Compression stockings are classified as “firm” if they exert a compression level of 20-30 mmHg*). Although compression hosiery of this compression level does not require a prescription it should always be applied under the guidance and recommendation of a physician, mainly to ensure there are no preexisting conditions that would preclude the individual from wearing compression stockings.
The compression rating of 20-30 mmHg is the first compression grade that falls in the range of medical compression levels. However, individuals don’t necessarily have to have a medical condition to wear these firm grade compression stockings.
Frequently people who are wearing compression stockings in the 15-20 mmHg range may choose to wear compression stockings, pantyhose or leggings in the 20-30 mmHg range for a little added support and comfort.
*) mmHg is a unit of measure in millimeters of mercury for the pressure applied by compression stockings – it is also the same measuring unit that is used to determine blood pressure
How Can Firm Compression Stockings Benefit Your Legs?
Firm compression stockings of 20-30 mmHg medical grade are recommended for a number of more or less severe conditions. They are often used for preventive care or recovery treatments such as:
- Heavy and tired feeling legs
- Low grade varicose veins
- Varicose veins during pregnancy
- Varicose veins with edema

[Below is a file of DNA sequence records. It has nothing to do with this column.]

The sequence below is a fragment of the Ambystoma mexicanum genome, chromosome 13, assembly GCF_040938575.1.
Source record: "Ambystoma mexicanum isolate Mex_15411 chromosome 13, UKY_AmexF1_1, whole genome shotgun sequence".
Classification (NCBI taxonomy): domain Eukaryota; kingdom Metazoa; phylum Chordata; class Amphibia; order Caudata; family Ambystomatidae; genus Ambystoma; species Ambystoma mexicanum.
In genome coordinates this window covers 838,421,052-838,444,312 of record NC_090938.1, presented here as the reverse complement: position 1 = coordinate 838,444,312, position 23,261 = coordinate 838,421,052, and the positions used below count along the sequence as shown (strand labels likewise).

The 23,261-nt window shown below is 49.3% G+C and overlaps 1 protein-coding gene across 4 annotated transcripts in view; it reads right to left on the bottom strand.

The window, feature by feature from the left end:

- Visible minor varicosities of the skin
- CVI (chronic venous insufficiency)
- After sclerotherapy, thermal ablation or vein surgery
- Post-traumatic edema
- Treatment of moderate to severe edema or lymphatic edema
- Prevention of deep vein thrombosis or post DVT treatment
- Management of active and healed venous ulcerations
- PTS (post-thrombotic syndrome) or prevention of the same
- Helping to relieve symptoms associated with superficial thrombophlebitis
- Prevention of orthostatic hypotension (sudden drop in blood pressure upon standing)
- Prevention of DVT during long-distance travel (e.g. economy class syndrome)
Types and Styles of Firm Support Compression Hosiery
- Sheer firm support pantyhose style or compression stockings (open or closed toe, sandal foot or reinforced toes and heels or dress sheer style)
- Firm support leggings (with or without control top)
- Sheer firm support thigh high compression stockings (open or closed toe, sandal foot or reinforced toes and heels or dress sheer style)
- Firm support thigh highs or calves sleeves without foot (sheer, opaque or athletic style)
- Sheer firm support knee-high compression stockings (open or closed toe, sandal foot or reinforced toes and heels or dress sheer style)
- Over the calf firm support socks (sheer or athletic style)
If you are wondering where you can find all these styles of firm compression and support hosiery you won’t have to search too far.
The largest selection of all these styles of firm 20-30 mmHg compression stockings and support hose can be found online and sometimes in medical supply stores.
A more limited range of compression hosiery is usually available over the counter in certain department stores, drug stores or even from health care providers.